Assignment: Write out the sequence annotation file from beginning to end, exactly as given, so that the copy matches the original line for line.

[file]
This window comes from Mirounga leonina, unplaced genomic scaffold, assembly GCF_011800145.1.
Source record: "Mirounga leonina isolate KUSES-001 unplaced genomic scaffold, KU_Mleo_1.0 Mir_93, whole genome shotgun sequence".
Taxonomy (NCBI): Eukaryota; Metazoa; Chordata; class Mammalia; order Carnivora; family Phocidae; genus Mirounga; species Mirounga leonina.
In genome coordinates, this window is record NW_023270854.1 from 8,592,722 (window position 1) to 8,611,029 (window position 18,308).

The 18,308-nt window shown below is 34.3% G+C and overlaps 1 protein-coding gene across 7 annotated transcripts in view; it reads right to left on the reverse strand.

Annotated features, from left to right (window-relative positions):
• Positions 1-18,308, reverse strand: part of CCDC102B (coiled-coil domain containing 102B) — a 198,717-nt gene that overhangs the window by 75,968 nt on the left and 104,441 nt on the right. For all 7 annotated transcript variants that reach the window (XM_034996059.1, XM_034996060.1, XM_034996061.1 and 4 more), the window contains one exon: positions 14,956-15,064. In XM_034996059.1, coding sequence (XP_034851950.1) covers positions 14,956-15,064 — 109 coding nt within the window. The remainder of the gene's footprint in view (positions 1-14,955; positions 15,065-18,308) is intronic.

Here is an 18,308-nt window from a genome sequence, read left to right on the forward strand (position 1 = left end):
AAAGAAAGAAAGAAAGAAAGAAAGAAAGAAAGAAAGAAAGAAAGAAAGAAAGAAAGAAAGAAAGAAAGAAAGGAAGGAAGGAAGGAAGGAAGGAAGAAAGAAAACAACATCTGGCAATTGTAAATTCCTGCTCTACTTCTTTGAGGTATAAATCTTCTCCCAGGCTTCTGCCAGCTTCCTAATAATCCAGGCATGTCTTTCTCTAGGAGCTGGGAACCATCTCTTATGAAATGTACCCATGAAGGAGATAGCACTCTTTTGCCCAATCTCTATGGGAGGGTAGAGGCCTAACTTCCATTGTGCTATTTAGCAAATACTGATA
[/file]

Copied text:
This window comes from Mirounga leonina, unplaced genomic scaffold, assembly GCF_011800145.1.
Source record: "Mirounga leonina isolate KUSES-001 unplaced genomic scaffold, KU_Mleo_1.0 Mir_93, whole genome shotgun sequence".
Taxonomy (NCBI): Eukaryota; Metazoa; Chordata; class Mammalia; order Carnivora; family Phocidae; genus Mirounga; species Mirounga leonina.
In genome coordinates, this window is record NW_023270854.1 from 8,592,722 (window position 1) to 8,611,029 (window position 18,308).

The 18,308-nt window shown below is 34.3% G+C and overlaps 1 protein-coding gene across 7 annotated transcripts in view; it reads right to left on the reverse strand.

Annotated features, from left to right (window-relative positions):
• Positions 1-18,308, reverse strand: part of CCDC102B (coiled-coil domain containing 102B) — a 198,717-nt gene that overhangs the window by 75,968 nt on the left and 104,441 nt on the right. For all 7 annotated transcript variants that reach the window (XM_034996059.1, XM_034996060.1, XM_034996061.1 and 4 more), the window contains one exon: positions 14,956-15,064. In XM_034996059.1, coding sequence (XP_034851950.1) covers positions 14,956-15,064 — 109 coding nt within the window. The remainder of the gene's footprint in view (positions 1-14,955; positions 15,065-18,308) is intronic.

Here is an 18,308-nt window from a genome sequence, read left to right on the forward strand (position 1 = left end):
AAAGAAAGAAAGAAAGAAAGAAAGAAAGAAAGAAAGAAAGAAAGAAAGAAAGAAAGAAAGAAAGAAAGAAAGGAAGGAAGGAAGGAAGGAAGGAAGAAAGAAAACAACATCTGGCAATTGTAAATTCCTGCTCTACTTCTTTGAGGTATAAATCTTCTCCCAGGCTTCTGCCAGCTTCCTAATAATCCAGGCATGTCTTTCTCTAGGAGCTGGGAACCATCTCTTATGAAATGTACCCATGAAGGAGATAGCACTCTTTTGCCCAATCTCTATGGGAGGGTAGAGGCCTAACTTCCATTGTGCTATTTAGCAAATACTGATA